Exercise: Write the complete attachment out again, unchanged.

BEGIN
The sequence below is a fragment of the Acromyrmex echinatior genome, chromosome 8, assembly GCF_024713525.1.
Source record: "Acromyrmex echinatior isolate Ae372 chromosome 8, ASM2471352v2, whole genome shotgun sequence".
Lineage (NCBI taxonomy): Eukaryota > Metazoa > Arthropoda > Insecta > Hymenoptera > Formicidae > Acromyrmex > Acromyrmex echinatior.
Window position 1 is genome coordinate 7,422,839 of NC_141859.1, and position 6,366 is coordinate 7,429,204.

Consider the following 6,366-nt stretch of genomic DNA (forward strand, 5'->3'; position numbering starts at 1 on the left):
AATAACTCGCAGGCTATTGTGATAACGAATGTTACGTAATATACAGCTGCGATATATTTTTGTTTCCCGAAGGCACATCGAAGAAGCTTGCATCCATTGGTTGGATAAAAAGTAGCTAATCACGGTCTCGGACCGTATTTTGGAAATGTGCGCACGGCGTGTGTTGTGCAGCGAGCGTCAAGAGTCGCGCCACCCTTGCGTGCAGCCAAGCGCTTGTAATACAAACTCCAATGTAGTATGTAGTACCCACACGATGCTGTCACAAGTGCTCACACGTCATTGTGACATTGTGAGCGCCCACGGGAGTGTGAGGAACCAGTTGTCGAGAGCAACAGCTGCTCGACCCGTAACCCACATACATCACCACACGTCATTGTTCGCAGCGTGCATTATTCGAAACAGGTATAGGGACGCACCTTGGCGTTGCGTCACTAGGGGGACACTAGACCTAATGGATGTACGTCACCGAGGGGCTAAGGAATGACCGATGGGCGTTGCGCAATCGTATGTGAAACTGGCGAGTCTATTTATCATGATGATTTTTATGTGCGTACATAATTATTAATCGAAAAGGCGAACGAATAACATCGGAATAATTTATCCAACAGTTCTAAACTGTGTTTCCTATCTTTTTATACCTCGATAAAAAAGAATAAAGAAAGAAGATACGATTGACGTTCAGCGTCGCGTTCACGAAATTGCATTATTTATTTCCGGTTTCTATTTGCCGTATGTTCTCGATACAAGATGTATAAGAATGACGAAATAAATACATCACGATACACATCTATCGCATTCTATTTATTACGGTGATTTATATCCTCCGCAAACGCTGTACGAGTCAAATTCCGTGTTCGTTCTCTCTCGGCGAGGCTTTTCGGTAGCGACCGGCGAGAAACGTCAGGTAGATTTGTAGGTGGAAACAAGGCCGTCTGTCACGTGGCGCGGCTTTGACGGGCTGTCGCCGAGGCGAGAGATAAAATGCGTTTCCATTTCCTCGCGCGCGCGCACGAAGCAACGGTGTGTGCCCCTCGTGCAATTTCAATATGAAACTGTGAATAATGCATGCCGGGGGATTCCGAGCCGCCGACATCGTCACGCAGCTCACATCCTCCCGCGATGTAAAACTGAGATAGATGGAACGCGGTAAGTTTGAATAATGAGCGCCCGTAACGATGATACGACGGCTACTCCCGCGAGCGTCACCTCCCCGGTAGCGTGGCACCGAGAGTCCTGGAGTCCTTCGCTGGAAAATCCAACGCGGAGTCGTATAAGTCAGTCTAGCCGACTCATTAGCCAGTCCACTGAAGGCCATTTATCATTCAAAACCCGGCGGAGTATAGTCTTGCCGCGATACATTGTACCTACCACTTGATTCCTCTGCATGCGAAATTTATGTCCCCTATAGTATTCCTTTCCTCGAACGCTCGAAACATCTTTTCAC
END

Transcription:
The sequence below is a fragment of the Acromyrmex echinatior genome, chromosome 8, assembly GCF_024713525.1.
Source record: "Acromyrmex echinatior isolate Ae372 chromosome 8, ASM2471352v2, whole genome shotgun sequence".
Lineage (NCBI taxonomy): Eukaryota > Metazoa > Arthropoda > Insecta > Hymenoptera > Formicidae > Acromyrmex > Acromyrmex echinatior.
Window position 1 is genome coordinate 7,422,839 of NC_141859.1, and position 6,366 is coordinate 7,429,204.

Consider the following 6,366-nt stretch of genomic DNA (forward strand, 5'->3'; position numbering starts at 1 on the left):
AATAACTCGCAGGCTATTGTGATAACGAATGTTACGTAATATACAGCTGCGATATATTTTTGTTTCCCGAAGGCACATCGAAGAAGCTTGCATCCATTGGTTGGATAAAAAGTAGCTAATCACGGTCTCGGACCGTATTTTGGAAATGTGCGCACGGCGTGTGTTGTGCAGCGAGCGTCAAGAGTCGCGCCACCCTTGCGTGCAGCCAAGCGCTTGTAATACAAACTCCAATGTAGTATGTAGTACCCACACGATGCTGTCACAAGTGCTCACACGTCATTGTGACATTGTGAGCGCCCACGGGAGTGTGAGGAACCAGTTGTCGAGAGCAACAGCTGCTCGACCCGTAACCCACATACATCACCACACGTCATTGTTCGCAGCGTGCATTATTCGAAACAGGTATAGGGACGCACCTTGGCGTTGCGTCACTAGGGGGACACTAGACCTAATGGATGTACGTCACCGAGGGGCTAAGGAATGACCGATGGGCGTTGCGCAATCGTATGTGAAACTGGCGAGTCTATTTATCATGATGATTTTTATGTGCGTACATAATTATTAATCGAAAAGGCGAACGAATAACATCGGAATAATTTATCCAACAGTTCTAAACTGTGTTTCCTATCTTTTTATACCTCGATAAAAAAGAATAAAGAAAGAAGATACGATTGACGTTCAGCGTCGCGTTCACGAAATTGCATTATTTATTTCCGGTTTCTATTTGCCGTATGTTCTCGATACAAGATGTATAAGAATGACGAAATAAATACATCACGATACACATCTATCGCATTCTATTTATTACGGTGATTTATATCCTCCGCAAACGCTGTACGAGTCAAATTCCGTGTTCGTTCTCTCTCGGCGAGGCTTTTCGGTAGCGACCGGCGAGAAACGTCAGGTAGATTTGTAGGTGGAAACAAGGCCGTCTGTCACGTGGCGCGGCTTTGACGGGCTGTCGCCGAGGCGAGAGATAAAATGCGTTTCCATTTCCTCGCGCGCGCGCACGAAGCAACGGTGTGTGCCCCTCGTGCAATTTCAATATGAAACTGTGAATAATGCATGCCGGGGGATTCCGAGCCGCCGACATCGTCACGCAGCTCACATCCTCCCGCGATGTAAAACTGAGATAGATGGAACGCGGTAAGTTTGAATAATGAGCGCCCGTAACGATGATACGACGGCTACTCCCGCGAGCGTCACCTCCCCGGTAGCGTGGCACCGAGAGTCCTGGAGTCCTTCGCTGGAAAATCCAACGCGGAGTCGTATAAGTCAGTCTAGCCGACTCATTAGCCAGTCCACTGAAGGCCATTTATCATTCAAAACCCGGCGGAGTATAGTCTTGCCGCGATACATTGTACCTACCACTTGATTCCTCTGCATGCGAAATTTATGTCCCCTATAGTATTCCTTTCCTCGAACGCTCGAAACATCTTTTCAC